(SOUTHSIDER VOICE PHOTOS BY STEVE PAGE)
There once was a time when people went to a library to check out books, because books were what libraries offered.
Then came video cassettes, then DVDs to watch.
Now, there’s even more.
For patrons of the Decatur Township Library, the seeds of change have been sown.
Figuratively and literally.
The library, located just off Ind. 67 adjacent to Decatur Central High School, is in its third year of being a seed library.
Simply put, the seed library is a program that allows patrons to check out and take home a large variety of free vegetable, herb and flower seeds.
“A couple of the branches – Spades Park and Glendale – started it,” noted Decatur Branch Manager Doriene Smither. “We decided it was a good thing. It just kept growing.
“This is our third summer doing it. Since the program took it over, it’s more publicized. It’s really picking up as we go.”
The seed packets can be found in the Decatur Branch to the left of the entrance counter, in a well-lit side of the room. There’s a large container, with rows of pull-out shelves. Shelves have the seed names on them. Open a shelf, and find small packets of seeds ready for the taking.
“A lot of patrons don’t know that they can use their IndyPL library card to check out free seeds and try growing their own food,” Melissa Wooton, IndyPL’s adult services manager, said on the library’s website. “The seed collection varies a bit by location, but our core collection will be available at any branch you visit while supplies last.”
Wooton helped launch the first seed library at the Glendale Branch in 2014. Today, the program has expanded to 17 locations with dozens of options, including flowers, herbs and vegetables.
Smither said the demand for seeds has changed.
“This year, they’re focused more on edible plants,” she said. “It used to be flowers. Now, there are herbs and vegetables that go with a community garden, so people can grow their own healthy meals.”
The IndyPL’s Seed Library Core Collection is plentiful:
Coneflowers, Marigold (Brocade Mix), Milkweed (Nasturtium), Sunflower and Sunseed.
Basil (Genovese and Thai), Cilantro (Calypso), Dill (Dukat) Garlic Chives, Chinese Leeks, Oregano and Sage.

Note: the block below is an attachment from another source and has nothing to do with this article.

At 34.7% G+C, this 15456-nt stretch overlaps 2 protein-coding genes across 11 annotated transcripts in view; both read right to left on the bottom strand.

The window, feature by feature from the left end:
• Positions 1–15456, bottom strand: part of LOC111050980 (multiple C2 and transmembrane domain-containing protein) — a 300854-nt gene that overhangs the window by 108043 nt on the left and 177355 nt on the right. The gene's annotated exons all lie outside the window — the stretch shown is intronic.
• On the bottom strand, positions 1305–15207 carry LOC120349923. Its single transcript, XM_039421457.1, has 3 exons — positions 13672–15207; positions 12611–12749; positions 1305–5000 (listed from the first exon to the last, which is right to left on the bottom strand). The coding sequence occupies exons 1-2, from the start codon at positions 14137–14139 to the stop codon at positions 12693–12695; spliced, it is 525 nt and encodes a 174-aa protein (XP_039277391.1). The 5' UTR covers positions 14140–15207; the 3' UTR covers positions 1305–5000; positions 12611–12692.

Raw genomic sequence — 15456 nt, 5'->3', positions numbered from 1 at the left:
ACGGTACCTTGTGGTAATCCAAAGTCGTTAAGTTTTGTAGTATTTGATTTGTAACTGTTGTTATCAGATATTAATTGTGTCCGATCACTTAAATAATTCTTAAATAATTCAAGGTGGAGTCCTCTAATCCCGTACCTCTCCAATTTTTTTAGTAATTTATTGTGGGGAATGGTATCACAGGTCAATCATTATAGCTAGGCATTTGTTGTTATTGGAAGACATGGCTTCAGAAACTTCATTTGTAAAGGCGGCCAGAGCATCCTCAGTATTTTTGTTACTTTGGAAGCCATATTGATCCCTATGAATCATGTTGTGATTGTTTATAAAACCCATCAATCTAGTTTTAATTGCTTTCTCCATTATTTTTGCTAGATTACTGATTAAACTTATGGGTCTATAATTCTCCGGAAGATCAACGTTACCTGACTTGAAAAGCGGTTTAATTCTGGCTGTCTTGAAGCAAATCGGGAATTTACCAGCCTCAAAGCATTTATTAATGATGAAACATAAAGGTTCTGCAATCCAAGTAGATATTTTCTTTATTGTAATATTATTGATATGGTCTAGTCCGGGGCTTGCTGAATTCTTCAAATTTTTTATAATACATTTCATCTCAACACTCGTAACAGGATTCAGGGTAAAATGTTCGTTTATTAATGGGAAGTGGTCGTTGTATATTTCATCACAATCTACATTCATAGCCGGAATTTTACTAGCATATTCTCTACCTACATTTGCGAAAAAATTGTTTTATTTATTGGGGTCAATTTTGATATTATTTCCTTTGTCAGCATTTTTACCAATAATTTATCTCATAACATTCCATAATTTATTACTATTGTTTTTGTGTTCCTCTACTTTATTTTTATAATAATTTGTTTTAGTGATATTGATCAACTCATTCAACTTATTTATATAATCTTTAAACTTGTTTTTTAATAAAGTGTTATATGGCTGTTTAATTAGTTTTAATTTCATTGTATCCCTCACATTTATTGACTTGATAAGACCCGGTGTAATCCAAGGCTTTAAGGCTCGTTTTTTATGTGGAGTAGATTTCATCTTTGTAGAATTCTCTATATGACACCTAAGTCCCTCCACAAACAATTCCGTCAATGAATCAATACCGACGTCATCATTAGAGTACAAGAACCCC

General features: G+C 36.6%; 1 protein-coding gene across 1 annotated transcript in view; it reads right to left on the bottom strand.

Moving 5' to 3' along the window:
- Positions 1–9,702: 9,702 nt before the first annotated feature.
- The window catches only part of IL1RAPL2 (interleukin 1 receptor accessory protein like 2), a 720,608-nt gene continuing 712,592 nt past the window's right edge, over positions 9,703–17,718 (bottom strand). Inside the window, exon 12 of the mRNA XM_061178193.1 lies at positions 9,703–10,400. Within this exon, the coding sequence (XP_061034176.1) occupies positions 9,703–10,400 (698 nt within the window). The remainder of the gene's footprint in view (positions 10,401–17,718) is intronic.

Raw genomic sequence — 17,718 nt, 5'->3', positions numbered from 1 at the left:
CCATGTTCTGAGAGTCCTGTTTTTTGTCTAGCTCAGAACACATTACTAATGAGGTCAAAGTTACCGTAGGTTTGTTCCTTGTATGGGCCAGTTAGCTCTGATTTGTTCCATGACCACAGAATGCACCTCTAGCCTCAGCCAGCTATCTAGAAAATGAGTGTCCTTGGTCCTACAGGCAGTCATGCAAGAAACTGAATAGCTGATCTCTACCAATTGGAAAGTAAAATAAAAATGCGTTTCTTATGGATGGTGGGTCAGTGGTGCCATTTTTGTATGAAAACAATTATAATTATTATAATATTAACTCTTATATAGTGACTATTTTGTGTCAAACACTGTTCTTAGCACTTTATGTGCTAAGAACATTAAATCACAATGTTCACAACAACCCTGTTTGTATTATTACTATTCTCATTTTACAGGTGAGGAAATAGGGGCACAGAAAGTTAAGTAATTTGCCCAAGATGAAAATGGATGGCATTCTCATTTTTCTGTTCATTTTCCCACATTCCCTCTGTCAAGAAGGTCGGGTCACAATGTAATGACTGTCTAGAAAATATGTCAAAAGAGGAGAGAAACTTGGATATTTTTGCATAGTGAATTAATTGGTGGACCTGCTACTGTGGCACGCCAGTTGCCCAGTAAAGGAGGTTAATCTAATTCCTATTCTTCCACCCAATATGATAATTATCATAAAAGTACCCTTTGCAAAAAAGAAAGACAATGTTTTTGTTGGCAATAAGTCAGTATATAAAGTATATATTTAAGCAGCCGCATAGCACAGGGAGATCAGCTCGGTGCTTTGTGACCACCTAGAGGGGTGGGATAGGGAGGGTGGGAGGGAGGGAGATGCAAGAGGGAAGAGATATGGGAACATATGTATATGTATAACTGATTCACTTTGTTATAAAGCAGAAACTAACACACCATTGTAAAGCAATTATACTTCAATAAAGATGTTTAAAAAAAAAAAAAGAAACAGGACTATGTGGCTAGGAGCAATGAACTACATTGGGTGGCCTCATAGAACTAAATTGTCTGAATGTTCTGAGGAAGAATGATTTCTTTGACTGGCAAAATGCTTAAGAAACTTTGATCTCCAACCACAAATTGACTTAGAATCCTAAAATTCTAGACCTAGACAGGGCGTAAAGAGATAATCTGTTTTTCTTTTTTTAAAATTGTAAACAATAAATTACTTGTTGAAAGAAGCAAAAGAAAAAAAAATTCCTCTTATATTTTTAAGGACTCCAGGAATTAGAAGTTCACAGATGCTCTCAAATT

Green Beans (Bush Provider and Pole), Carrots (Scarlet Nantes), Collard Greens, Cucumber (General Lee), Lettuce (Leaf, Allstar Gourmet), Kale (Red Russian), Pea (Bistro), Peas (Oregon Sugar Pod), Peppers (Jalapeno, Traveler Strain), Peppers (Sweet Bell, California Wonder), Pumpkin (New England Pie), Radish (French Breakfast), Spinach (American), Squash (Butternut, Waltham), Squash, (Zucchini, Dunja), Swiss Chard, Tomato, (Heirloom, Matt’s Wild Cherry).
According to the IPL website, converting seeds from bulk orders to small seed packets couldn’t have been completed without the assistance of over 155 community volunteers from corporations such as Corteva, Salesforce, Indiana Farm Bureau Insurance, and Clif Bar Baking Company, civic groups like Downtown Indy Rotary Club, Butler Alpha Phi Omega, and AmeriCorps RSVP, and an army of Master Gardeners from Purdue Extension.
Then there are those books, for so long the staple of libraries.
Here are some of the gardening offerings:
Botanical and Herb Garden Creations, Eating the Season, Edible Flowers, Flower Gardening in Indiana, Flower Gardening with a Plan, Free Gardening Docs from Purdue, Garden Photography, Gardening e-Books, Gardening in an Apartment (or other small space!), Growing Fruit in the City, and Indoor Kitchen Gardens.
There are also gardening books for children, including Gardening for Kids, How Does Your Garden Grow, Let it Grow! Springtime Flowers and Gardens; Little Indoor Gardens for Kids - Terrariums & the Hydrologic Cycle; Plants for Kids - Experiments and Activities for Backyard Botanists; Seeds and Sprouts, and Seeds to Grow.
“People really like the program,” Smither said. “They start coming here in March, asking when we’re going to have those seeds.”
For more information, go to https://www.indypl.org/services/seed-library.